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(Moulitsas & Ford begins about 26 minutes in)

In no particular order:

1. "Just be glad you live in a country where you can gather together for a political movement without being arrested" is the last refuge of the obfuscator. Especially when the issue you're responding to (telecom immunity) has direct bearing on whether this country remains one where you can gather together for a political movement.

2. He did have a point, however: Several of the candidates (if not the majority; it was hard to tell) the Netroots hand-selected for Congressional races in 2006, and beyond, voted for the FISA compromise; DLC congresspeople and other centrists are certainly not solely to blame.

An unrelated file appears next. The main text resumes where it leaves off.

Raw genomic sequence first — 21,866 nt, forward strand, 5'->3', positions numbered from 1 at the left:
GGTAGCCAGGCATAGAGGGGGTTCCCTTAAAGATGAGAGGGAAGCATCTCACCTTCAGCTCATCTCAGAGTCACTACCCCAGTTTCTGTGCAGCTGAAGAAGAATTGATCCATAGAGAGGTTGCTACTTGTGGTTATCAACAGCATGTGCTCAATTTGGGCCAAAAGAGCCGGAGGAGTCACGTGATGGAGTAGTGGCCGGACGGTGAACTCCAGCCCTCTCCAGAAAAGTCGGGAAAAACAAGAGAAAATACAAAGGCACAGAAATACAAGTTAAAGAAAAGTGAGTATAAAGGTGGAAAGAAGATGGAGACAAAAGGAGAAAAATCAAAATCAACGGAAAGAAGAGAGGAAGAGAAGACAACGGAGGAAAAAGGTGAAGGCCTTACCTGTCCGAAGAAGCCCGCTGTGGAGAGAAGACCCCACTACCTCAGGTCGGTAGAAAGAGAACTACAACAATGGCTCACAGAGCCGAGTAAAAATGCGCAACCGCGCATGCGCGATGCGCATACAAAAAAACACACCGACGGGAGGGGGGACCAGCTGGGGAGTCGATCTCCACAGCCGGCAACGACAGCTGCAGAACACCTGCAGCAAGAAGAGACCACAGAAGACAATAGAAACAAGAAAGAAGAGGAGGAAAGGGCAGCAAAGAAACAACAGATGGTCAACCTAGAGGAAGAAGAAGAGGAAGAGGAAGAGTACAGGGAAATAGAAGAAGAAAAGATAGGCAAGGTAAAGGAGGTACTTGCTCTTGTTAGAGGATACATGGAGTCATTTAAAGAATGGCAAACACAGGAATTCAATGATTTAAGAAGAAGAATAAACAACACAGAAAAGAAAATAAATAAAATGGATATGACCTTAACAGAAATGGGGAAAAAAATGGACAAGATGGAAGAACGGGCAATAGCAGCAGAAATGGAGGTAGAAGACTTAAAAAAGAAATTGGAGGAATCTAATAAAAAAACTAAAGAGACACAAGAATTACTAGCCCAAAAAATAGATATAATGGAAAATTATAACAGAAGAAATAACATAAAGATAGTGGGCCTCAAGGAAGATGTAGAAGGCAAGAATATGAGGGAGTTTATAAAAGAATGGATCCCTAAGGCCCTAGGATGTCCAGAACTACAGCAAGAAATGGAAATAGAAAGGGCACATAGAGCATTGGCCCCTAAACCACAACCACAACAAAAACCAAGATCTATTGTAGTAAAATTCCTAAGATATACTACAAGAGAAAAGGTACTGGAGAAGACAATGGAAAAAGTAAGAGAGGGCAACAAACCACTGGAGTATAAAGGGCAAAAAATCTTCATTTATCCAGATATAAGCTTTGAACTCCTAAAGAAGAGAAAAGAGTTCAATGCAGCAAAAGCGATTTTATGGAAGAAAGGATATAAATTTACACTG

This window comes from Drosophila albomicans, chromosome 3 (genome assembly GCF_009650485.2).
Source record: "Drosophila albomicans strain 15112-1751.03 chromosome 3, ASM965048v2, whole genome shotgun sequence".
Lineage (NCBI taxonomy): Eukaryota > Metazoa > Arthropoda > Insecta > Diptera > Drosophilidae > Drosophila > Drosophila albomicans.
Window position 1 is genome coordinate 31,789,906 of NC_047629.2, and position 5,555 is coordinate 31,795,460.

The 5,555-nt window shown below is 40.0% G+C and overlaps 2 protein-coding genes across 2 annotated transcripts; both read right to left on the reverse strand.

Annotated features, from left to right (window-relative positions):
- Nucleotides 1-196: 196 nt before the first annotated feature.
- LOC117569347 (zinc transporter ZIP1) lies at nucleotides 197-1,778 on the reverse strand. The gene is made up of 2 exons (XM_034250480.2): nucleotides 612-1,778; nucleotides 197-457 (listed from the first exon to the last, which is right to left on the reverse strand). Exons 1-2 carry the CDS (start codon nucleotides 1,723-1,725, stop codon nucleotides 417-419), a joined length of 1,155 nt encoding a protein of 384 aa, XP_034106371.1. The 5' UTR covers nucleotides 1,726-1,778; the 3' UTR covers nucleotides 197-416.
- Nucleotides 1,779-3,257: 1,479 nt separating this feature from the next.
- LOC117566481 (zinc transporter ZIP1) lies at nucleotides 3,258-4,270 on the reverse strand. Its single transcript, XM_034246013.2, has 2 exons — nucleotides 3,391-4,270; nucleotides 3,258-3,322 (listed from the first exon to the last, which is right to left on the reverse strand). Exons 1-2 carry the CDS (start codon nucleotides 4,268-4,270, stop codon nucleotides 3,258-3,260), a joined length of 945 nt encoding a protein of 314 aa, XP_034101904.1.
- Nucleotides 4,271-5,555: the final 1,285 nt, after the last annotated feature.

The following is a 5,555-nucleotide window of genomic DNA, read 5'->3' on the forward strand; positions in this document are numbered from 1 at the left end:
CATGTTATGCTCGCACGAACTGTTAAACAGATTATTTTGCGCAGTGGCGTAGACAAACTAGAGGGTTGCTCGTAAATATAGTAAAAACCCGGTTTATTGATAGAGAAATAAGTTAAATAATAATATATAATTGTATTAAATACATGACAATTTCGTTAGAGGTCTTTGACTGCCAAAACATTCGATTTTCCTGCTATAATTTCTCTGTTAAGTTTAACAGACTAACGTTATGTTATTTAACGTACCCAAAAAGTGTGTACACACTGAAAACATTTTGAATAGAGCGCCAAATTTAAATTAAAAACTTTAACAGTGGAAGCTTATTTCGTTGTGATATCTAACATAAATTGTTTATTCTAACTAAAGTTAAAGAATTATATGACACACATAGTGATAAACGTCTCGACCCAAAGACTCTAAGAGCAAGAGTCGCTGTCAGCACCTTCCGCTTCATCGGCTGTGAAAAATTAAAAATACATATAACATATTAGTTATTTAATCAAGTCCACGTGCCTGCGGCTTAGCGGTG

3. However: No, Harold, I don't believe that if the Justice Department asks me to do something, I'm automatically justified in doing it. I understand the pressures that are on businesspeople if they fear political reprisal, but these are national conglomerates we're talking about. This isn't Cliff Johnson from Ames worried about how his family will eat if his corner drugstore closes. The telecoms made a cynical choice to be complicit in clear breaches of the law and privacy, and should have been held responsible.

Update: Blogging while listening to panels contributes to forgetfulness; let me add that in Ford's example, he talked about a business owner consulting with an outside law firm to (paraphrasing) "see if we can do this." This is a faulty assumption. The question for the law firms should have been "can we refuse?"